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Old 01-25-2010, 12:31 AM   #1
2Tired2Tango
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Default Windows 7 just became Vista part 2....

Well, I went against my own better judgement and spent a few days messing about with Windows 7 ... FWIW... I usually wait for the first service pack before doing stuff like this.

Anyway, the first install, $249.00 worth of Win7 Ultimate, went smooth as glass. If found all my hardware and came up more or less ready to go. First blush it's VERY impressive, it's clear, well thought out and quite easy to poke around in... So on to step 2, getting my data restored to my working partitions....

No problem, all the stuff copied back on from my NAS right away with no problems at all.

Now I'm getting pretty enthusiastic at this point...WOW, even Win2000 wasn't this easy at first.

Then it hit...

"Windows Explorer" ... "Server failed to execute" ... and I can't do a damned thing. It's running, I can click on stuff but all I get are error messages...

Ok, grab the XP based laptop get out on the net... I finds out the problem comes from a broken link to "My Documents"... which I'd moved to drive D:\Documents. So I gets into regedit and fixes the link in the "shell folders" and "user shell folders" keys and I get it up and running again....

Then it does it again!
And again!
And again!

The thing is insisting upon putting My Documents in d:\Contacts\Documents... a non-existent folder... and it won't stop doing it! Fine... create the directory it wants and deal with it later... now it wants D:\Contacts\Contacts\Documents... Ok, that's it shut it down before I deploy a cement block as a repair device.

A good night's sleep later and the decision is made....

Any operating system that easily broken --especially by something as trivial as moving a shell folder --will never grace any machine I have anything to do with. I've contacted my regular crew and let them know that I will be happy to Upgrade them from Win 7 to XP for half my normal rates... and will not be supporting Win7 until this problem is fixed.

It's too bad really... because aside from this one killer flaw, I really liked it.
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Old 01-25-2010, 01:50 AM   #2
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Your problem actually comes from the fact that you are doing things the old way and not the new way.

Welcome to Windows 7: The folder management is actually something you assign. So dont "move" the folder, assign it to be something else whatever you want, and include other folders in the library. Then make one folder the default folder for the library.

These folders can be any of the ones accesible by that computer. Any. That means that my documents could be a folder named "scooby snacks are Mary Jane" on a computer on the other side of globe.

Enjoy.
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Old 01-25-2010, 03:33 AM   #3
2Tired2Tango
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Your problem actually comes from the fact that you are doing things the old way and not the new way.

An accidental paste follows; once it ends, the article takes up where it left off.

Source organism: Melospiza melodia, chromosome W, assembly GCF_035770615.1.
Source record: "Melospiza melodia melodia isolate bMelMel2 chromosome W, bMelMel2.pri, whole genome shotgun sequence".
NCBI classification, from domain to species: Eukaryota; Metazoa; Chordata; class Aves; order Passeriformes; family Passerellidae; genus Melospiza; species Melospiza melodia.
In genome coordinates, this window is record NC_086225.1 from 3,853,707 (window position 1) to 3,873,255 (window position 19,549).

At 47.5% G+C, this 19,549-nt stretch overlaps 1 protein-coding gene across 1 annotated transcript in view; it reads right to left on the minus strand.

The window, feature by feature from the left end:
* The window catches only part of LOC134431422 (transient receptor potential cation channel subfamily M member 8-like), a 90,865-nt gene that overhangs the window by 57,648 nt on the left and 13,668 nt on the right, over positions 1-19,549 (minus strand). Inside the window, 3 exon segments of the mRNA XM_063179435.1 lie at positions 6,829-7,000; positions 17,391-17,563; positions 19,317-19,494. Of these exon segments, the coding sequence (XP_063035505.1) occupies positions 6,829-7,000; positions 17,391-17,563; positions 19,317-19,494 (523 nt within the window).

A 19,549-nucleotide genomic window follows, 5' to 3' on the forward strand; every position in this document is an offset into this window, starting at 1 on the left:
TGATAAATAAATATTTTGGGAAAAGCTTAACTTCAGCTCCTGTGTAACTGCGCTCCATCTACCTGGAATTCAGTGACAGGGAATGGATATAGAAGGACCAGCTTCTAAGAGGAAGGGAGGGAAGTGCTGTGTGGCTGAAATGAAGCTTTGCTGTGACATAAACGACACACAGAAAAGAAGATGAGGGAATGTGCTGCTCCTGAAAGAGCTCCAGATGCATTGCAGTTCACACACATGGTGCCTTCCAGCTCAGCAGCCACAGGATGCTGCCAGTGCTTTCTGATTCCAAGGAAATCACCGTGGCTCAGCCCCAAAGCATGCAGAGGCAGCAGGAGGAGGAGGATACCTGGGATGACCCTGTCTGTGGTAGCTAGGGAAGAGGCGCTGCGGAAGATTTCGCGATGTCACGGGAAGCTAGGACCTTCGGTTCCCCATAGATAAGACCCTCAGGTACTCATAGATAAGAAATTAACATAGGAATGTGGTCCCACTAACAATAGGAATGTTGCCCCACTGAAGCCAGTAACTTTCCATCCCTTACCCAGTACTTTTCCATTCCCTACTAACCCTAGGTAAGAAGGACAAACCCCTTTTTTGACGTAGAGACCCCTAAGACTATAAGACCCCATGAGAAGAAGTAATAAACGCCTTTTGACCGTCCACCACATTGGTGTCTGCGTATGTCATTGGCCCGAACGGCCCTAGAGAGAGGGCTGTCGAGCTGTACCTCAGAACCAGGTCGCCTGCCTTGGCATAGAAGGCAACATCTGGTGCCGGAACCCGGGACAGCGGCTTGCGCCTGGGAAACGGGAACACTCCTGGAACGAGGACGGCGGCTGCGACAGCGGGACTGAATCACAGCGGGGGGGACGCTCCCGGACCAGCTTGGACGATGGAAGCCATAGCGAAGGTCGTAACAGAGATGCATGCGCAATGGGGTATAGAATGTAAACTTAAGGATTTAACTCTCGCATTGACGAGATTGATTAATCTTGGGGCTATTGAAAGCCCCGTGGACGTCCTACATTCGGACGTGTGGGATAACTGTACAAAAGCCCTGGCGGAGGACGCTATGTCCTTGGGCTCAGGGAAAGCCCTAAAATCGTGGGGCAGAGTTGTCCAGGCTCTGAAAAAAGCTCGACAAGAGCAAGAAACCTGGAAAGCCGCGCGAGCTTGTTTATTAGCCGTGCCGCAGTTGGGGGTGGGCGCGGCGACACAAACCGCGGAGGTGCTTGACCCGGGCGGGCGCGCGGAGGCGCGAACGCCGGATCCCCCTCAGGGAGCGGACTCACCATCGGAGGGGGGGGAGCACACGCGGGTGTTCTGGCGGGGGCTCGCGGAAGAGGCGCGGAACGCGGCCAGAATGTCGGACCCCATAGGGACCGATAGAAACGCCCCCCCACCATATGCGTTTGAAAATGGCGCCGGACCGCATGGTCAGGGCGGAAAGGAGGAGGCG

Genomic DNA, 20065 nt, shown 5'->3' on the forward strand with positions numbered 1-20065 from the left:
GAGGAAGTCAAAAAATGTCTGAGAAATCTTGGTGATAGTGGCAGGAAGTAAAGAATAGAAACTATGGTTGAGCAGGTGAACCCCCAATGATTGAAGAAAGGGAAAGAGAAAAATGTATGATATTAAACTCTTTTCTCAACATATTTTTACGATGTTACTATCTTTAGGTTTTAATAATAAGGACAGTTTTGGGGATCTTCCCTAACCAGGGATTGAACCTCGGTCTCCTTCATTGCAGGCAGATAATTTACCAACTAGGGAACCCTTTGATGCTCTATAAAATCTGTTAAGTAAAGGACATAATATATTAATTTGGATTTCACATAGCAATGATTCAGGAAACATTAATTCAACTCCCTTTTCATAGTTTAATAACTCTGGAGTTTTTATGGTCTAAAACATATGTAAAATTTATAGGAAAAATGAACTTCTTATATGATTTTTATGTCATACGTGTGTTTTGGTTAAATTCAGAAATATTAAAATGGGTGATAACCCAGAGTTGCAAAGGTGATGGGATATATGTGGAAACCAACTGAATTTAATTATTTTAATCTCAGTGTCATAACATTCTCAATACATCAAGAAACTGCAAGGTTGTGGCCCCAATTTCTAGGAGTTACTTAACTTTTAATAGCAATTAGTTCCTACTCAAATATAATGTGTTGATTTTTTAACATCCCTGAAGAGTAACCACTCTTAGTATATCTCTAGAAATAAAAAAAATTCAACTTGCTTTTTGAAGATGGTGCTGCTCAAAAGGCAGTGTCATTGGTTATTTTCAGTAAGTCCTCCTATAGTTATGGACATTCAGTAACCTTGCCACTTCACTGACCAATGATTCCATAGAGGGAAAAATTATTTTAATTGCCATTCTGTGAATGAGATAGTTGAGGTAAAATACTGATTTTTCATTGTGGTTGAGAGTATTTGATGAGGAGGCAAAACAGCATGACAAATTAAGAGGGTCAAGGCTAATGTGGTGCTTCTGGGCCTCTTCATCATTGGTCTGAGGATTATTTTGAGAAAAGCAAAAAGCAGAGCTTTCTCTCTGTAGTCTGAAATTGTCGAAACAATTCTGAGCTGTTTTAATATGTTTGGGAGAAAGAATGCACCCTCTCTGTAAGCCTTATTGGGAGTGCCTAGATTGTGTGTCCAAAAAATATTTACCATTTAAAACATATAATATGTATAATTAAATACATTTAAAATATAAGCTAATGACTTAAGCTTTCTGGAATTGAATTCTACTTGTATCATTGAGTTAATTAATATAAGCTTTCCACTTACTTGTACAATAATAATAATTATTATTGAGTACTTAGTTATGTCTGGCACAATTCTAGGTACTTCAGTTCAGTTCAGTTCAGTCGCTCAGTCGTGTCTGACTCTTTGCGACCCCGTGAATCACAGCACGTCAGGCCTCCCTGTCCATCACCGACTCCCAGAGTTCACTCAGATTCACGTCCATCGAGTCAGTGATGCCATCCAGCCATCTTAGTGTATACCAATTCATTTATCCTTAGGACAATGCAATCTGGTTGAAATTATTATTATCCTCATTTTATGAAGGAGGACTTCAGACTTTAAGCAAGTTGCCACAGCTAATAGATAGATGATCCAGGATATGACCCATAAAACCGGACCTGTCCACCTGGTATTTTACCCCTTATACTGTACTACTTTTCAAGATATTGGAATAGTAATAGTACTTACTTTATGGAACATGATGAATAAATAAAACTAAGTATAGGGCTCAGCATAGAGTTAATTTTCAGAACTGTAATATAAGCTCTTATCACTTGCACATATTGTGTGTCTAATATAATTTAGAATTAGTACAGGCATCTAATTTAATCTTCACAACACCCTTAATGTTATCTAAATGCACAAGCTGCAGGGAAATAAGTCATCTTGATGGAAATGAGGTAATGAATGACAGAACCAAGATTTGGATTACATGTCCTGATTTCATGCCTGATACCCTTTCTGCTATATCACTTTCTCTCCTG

Hmmm... I don't think that's the case. The User folder (the one with my name on it) has a number of pre-defined shell folders. Each of these has a dialog tab to move the folder... what this is supposed to do is create the folder on a new part of the tree (drive D: in my case). The idea is the same as with XP... you can move your "my documnets", "my Music" etc. to a more convenient place. It was moving these folders to pick up an extensive pre-existing file tree that crashed the system.

Original path: c:\users\Tango\Documents
Right click "My Documents"
Select Properties -> Location
Click ->Move
New path: d:\Documents
Click -> OK
Copy files -> No
CRASH!

Any operating system that can be trashed that easily should not be on the market.

Quote:
Welcome to Windows 7: The folder management is actually something you assign. So dont "move" the folder, assign it to be something else whatever you want, and include other folders in the library. Then make one folder the default folder for the library.
Yes I get the concept of libraries... this is merely an aggregator, not the actual shell folders, but it is mighty handy. Silly thing is they used it in the "Open File" dialog... Strange.


Quote:
These folders can be any of the ones accesible by that computer. Any. That means that my documents could be a folder named "scooby snacks are Mary Jane" on a computer on the other side of globe.

Enjoy.
Yep I get that concept... but don't try it. Again... it was the simple task of moving the My Documents folder to drive D: which is just another partition on the same drive ...

Here's another way to see the same problem... Move your My Documents folder to an external hard disk, then unplug it... Good luck getting win7 to run again.

This is not an unknown problem, there are hundreds of sites all over the net that talk about it....

http://www.google.ca/search?hl=en&so...oq=win7+Server

95,000 listings! It's nothing new.

Moreover, being in a grumpy mood... This isn't MY problem, you know. This is a damned serious flaw in the windows shell. It was there in Vista too... This is MICROSOFT's problem.
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Old 01-25-2010, 06:13 AM   #4
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Win XP FTW!!
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Old 01-25-2010, 08:15 AM   #5
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Win XP FTW!!
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Old 01-25-2010, 12:50 PM   #6